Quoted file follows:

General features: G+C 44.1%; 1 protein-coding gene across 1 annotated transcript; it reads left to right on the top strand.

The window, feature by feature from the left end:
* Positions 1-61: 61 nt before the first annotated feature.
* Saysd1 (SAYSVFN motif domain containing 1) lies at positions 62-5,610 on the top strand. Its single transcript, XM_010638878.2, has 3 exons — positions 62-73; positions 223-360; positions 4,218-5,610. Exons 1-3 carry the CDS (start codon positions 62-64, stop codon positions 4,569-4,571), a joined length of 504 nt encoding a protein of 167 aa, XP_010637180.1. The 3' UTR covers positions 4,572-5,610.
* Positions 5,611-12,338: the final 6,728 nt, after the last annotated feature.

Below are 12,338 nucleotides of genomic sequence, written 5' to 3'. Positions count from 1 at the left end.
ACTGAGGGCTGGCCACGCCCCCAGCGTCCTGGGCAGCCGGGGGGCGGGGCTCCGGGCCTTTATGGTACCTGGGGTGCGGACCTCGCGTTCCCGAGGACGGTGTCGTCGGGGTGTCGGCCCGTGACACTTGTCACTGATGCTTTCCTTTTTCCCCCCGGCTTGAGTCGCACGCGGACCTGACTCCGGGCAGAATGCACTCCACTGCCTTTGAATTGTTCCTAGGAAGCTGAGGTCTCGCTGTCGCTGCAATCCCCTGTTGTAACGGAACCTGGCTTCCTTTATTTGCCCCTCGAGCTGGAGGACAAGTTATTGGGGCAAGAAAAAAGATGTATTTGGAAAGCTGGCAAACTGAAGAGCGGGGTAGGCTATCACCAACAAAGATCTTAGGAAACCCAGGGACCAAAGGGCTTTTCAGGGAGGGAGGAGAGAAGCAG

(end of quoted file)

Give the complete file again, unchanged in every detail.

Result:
General features: G+C 44.1%; 1 protein-coding gene across 1 annotated transcript; it reads left to right on the top strand.

The window, feature by feature from the left end:
* Positions 1-61: 61 nt before the first annotated feature.
* Saysd1 (SAYSVFN motif domain containing 1) lies at positions 62-5,610 on the top strand. Its single transcript, XM_010638878.2, has 3 exons — positions 62-73; positions 223-360; positions 4,218-5,610. Exons 1-3 carry the CDS (start codon positions 62-64, stop codon positions 4,569-4,571), a joined length of 504 nt encoding a protein of 167 aa, XP_010637180.1. The 3' UTR covers positions 4,572-5,610.
* Positions 5,611-12,338: the final 6,728 nt, after the last annotated feature.

Below are 12,338 nucleotides of genomic sequence, written 5' to 3'. Positions count from 1 at the left end.
ACTGAGGGCTGGCCACGCCCCCAGCGTCCTGGGCAGCCGGGGGGCGGGGCTCCGGGCCTTTATGGTACCTGGGGTGCGGACCTCGCGTTCCCGAGGACGGTGTCGTCGGGGTGTCGGCCCGTGACACTTGTCACTGATGCTTTCCTTTTTCCCCCCGGCTTGAGTCGCACGCGGACCTGACTCCGGGCAGAATGCACTCCACTGCCTTTGAATTGTTCCTAGGAAGCTGAGGTCTCGCTGTCGCTGCAATCCCCTGTTGTAACGGAACCTGGCTTCCTTTATTTGCCCCTCGAGCTGGAGGACAAGTTATTGGGGCAAGAAAAAAGATGTATTTGGAAAGCTGGCAAACTGAAGAGCGGGGTAGGCTATCACCAACAAAGATCTTAGGAAACCCAGGGACCAAAGGGCTTTTCAGGGAGGGAGGAGAGAAGCAG